Chapter 11 Commercial Bank Liability Under the Law of the United States for Deposits in Foreign Branches That Are Subject to Expropriation or Exchange Restrictions Imposed by Sovereign Governments

Abstract

As the lenders of last resort for financial systems, central bankers have reason to be concerned about the potential risks to domestic banking systems arising from actions that impose unforeseen liabilities on domestic banks. There seems to be a consensus that private sector participants in economic activities should bear the ultimate responsibility for the risks they assume in running their businesses. They consequently need to be able to predict and quantify the risks they are likely to encounter. Armed with these predictions they can draft contracts in such a way that they assume the risks that they are willing and able to assume, and shift the remaining risks to the other contracting party, which will bear responsibility for them. The ultimate test of such contracts is whether they accurately reflect the expectations of the parties and whether the courts will enforce them in accordance with their terms and with applicable law of the jurisdiction.

As the lenders of last resort for financial systems, central bankers have reason to be concerned about the potential risks to domestic banking systems arising from actions that impose unforeseen liabilities on domestic banks. There seems to be a consensus that private sector participants in economic activities should bear the ultimate responsibility for the risks they assume in running their businesses. They consequently need to be able to predict and quantify the risks they are likely to encounter. Armed with these predictions they can draft contracts in such a way that they assume the risks that they are willing and able to assume, and shift the remaining risks to the other contracting party, which will bear responsibility for them. The ultimate test of such contracts is whether they accurately reflect the expectations of the parties and whether the courts will enforce them in accordance with their terms and with applicable law of the jurisdiction.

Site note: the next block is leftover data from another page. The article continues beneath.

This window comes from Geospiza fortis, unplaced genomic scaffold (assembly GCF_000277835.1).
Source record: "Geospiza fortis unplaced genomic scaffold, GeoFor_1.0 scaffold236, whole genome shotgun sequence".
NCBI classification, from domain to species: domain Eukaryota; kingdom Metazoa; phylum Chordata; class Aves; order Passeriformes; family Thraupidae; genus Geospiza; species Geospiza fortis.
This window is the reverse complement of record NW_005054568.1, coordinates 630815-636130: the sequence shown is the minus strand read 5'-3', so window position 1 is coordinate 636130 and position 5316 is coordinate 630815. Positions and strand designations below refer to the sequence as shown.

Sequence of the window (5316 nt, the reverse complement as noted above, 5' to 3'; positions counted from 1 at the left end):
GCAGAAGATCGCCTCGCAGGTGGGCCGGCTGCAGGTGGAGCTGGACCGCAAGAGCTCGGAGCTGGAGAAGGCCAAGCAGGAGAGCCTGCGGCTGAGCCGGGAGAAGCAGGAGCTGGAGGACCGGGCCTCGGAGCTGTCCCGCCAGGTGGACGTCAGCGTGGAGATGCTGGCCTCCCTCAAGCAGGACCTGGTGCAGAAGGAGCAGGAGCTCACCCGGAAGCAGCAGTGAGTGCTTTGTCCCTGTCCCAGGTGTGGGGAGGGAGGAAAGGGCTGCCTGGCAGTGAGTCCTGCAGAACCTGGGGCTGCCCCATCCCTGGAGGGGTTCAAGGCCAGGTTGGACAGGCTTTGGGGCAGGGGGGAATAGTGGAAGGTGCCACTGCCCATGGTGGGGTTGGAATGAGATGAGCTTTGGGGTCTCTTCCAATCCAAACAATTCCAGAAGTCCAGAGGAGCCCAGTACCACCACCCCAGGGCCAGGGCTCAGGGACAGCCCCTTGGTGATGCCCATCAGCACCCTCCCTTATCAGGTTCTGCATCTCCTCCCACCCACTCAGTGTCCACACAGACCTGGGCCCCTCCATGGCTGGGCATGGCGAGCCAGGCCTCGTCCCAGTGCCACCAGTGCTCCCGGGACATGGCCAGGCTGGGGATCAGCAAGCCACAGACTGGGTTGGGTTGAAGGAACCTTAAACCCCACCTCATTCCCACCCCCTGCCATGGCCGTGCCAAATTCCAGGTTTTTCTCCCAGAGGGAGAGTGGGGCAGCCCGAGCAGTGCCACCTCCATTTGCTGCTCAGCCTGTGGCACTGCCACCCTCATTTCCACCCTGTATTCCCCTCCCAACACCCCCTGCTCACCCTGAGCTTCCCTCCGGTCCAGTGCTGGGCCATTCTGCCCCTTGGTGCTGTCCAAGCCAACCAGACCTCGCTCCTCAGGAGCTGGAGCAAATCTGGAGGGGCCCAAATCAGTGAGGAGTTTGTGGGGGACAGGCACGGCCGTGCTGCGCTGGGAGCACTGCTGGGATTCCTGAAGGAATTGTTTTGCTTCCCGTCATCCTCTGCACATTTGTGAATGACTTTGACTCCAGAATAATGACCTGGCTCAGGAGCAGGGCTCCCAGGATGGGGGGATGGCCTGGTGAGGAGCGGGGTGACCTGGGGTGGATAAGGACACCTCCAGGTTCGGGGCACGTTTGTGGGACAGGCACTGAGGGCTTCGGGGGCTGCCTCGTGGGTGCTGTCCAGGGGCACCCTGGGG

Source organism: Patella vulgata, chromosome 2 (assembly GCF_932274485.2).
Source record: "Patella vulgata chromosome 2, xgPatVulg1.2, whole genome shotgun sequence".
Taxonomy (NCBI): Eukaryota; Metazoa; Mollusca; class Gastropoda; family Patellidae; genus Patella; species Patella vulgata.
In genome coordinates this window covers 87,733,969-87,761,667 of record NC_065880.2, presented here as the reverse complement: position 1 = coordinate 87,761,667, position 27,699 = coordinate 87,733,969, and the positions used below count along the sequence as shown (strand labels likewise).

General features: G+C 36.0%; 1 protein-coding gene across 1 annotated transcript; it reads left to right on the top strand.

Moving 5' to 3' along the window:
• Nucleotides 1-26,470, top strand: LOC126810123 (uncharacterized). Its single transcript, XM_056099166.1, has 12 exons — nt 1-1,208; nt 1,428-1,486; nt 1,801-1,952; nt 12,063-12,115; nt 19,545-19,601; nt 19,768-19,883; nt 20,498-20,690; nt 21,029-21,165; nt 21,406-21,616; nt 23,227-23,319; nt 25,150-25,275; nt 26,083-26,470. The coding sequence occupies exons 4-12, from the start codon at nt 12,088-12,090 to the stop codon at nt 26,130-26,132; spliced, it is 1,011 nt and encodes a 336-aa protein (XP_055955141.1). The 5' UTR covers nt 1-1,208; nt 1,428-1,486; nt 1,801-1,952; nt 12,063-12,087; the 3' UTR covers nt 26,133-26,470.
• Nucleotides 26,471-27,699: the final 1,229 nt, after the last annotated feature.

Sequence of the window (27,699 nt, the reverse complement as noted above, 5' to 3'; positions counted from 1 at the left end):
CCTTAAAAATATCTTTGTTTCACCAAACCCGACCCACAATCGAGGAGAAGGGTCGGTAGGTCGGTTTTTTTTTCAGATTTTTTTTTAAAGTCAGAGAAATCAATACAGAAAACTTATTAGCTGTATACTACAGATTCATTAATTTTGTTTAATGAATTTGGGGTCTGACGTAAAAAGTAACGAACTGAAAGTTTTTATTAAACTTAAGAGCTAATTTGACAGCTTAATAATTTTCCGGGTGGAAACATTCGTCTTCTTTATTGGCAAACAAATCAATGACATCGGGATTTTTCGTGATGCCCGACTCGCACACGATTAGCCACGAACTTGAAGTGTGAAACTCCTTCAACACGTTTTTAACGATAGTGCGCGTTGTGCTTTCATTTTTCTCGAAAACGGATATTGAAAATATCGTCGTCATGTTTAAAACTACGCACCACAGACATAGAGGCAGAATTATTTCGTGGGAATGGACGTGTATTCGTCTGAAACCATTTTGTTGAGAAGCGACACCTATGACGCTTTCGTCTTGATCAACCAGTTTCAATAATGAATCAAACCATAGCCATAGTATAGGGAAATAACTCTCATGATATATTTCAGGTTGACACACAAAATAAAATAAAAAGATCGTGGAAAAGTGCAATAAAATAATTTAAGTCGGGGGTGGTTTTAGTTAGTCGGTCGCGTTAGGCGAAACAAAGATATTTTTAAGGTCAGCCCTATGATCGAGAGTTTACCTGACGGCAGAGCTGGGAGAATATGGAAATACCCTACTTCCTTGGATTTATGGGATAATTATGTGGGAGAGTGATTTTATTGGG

These issues have come back to the fore in the United States in recent years in connection with the question of the liability of the head offices of U.S. banks for deposits accepted in foreign branches. More specifically, two recent court cases have asked whether U.S. banks can be excused from liability to depositors for repayment of deposits accepted in foreign branches in the face of expropriation of the foreign branches’ assets or imposition of temporary exchange restrictions prohibiting repayment of deposits. These cases, respectively, are Ngoc Quang Trinh v. Citibank, N.A.1 (“Trinh”) and Wells Fargo Asia Ltd. v. Citibank, N.A.2 (“Wells Fargo”). This paper will give you some background on the cases and relevant judicial and regulatory precedent in the United States, and will describe the position that the U.S. Government has taken in submissions to the courts in the two cases.